If you want to progress in squats, you need to retrain your body to squat more efficiently without load – you don’t need to squat with a weight that is twice your own weight and hope for the best. Stand about 30 cm from the wall, extend your arms over your head, cross your thumbs. Keeping your torso upright, slowly squat down and back (the slower the better). If you can keep your arms straight without touching the wall, move a little closer and sit down again. Squat slowly and keep an eye on your body position.
4. Do yoga once a week
Before you cross out this “rule” as obvious advice from a yoga instructor, listen to my arguments. One of the fundamental principles of any yoga practice is the correct position of the body. Your movements should be fluid. They should create stability in the joints and give a clear understanding of how your body is located in space at any given time. Understanding how your body moves and how you feel about it is critical to developing flexibility. Yoga is a great addition to active recovery or rest days.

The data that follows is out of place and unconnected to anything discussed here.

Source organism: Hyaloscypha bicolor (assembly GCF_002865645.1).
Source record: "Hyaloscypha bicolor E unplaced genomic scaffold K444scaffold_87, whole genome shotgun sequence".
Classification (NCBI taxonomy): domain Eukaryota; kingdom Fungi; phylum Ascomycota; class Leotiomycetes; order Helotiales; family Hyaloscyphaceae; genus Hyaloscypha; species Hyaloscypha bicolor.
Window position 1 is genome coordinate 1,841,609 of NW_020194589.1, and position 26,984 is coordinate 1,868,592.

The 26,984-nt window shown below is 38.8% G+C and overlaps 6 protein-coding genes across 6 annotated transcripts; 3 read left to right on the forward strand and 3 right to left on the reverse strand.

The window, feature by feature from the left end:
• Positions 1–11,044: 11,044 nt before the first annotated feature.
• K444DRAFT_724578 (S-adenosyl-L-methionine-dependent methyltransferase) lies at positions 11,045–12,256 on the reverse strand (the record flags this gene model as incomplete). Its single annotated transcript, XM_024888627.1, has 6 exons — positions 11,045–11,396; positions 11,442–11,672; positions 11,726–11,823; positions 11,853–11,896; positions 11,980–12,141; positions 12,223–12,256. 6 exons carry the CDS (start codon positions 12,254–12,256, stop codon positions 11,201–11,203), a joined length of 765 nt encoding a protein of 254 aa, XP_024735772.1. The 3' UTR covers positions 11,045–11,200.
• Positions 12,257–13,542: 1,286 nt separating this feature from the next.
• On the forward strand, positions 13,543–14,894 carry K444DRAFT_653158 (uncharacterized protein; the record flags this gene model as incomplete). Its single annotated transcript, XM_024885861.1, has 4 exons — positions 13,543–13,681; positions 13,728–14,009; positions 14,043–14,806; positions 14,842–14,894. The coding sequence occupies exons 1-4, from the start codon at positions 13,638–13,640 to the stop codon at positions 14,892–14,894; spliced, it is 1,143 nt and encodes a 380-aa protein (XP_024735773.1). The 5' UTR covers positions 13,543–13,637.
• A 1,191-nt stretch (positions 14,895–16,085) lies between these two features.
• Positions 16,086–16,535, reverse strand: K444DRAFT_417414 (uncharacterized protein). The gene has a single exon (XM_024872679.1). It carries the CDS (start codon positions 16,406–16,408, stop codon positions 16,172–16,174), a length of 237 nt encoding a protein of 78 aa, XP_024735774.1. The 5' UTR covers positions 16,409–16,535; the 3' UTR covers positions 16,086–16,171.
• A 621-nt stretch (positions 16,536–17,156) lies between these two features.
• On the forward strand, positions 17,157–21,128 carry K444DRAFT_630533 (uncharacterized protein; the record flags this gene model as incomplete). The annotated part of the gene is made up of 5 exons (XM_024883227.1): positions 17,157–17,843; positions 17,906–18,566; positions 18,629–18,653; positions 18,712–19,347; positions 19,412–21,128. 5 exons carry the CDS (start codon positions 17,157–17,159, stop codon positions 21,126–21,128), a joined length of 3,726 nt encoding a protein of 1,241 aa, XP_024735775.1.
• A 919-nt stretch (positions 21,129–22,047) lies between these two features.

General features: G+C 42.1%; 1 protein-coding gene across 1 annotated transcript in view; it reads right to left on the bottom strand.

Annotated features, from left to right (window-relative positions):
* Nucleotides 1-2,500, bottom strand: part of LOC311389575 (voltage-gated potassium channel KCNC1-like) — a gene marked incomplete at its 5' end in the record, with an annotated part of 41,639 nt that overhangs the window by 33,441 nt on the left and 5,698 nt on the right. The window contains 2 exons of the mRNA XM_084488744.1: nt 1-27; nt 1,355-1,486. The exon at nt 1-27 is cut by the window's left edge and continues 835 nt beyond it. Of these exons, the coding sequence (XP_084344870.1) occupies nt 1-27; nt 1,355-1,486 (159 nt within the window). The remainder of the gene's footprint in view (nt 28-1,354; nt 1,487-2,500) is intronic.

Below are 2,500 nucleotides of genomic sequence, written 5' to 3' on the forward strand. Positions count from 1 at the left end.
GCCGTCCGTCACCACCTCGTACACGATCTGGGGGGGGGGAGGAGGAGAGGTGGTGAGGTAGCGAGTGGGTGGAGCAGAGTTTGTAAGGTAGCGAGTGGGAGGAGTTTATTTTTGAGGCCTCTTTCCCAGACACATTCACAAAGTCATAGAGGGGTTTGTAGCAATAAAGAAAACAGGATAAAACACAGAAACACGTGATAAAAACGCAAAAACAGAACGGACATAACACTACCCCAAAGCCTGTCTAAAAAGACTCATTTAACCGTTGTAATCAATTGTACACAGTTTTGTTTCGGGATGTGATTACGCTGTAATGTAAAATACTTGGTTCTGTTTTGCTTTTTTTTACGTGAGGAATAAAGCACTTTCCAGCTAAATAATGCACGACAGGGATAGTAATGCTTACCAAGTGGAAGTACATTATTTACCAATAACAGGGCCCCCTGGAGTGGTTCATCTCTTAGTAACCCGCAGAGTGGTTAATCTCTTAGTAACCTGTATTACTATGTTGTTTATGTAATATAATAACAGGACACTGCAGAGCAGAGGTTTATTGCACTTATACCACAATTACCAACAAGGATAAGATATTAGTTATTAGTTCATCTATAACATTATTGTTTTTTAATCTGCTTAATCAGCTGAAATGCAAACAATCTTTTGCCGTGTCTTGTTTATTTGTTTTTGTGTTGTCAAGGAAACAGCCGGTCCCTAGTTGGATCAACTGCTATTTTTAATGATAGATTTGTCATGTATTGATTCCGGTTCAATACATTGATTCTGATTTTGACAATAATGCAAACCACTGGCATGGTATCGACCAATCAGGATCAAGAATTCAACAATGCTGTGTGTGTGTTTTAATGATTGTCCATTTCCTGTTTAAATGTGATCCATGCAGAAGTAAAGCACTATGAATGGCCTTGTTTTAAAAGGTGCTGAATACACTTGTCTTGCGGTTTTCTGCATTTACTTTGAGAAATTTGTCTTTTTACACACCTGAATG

You don’t have to practice every day to benefit from yoga. Many people do this, but more often people attend one or two classes a week and still notice improvements in movement quality that are reflected in other activities.
5. Reduce daily stress
The brain is the most complex and powerful organ of our body. He develops hundreds of coping mechanisms for everything from personal relationships to physical stress. Stress can be dealt with in many ways, such as tension in the shoulders and neck or stiffness in the hip and hamstrings. Physical activity can help alleviate some of these symptoms, but there is no substitute for simply reducing the amount of stress in your life.
An easy way to reduce stress is to shut off for a while and remain quiet every day. Turn off the TV before going to bed, sit in silence for 5-10 minutes in the morning, or go for a walk. Things that allow your brain to relax and enjoy peace will help your body release the build-up of stress.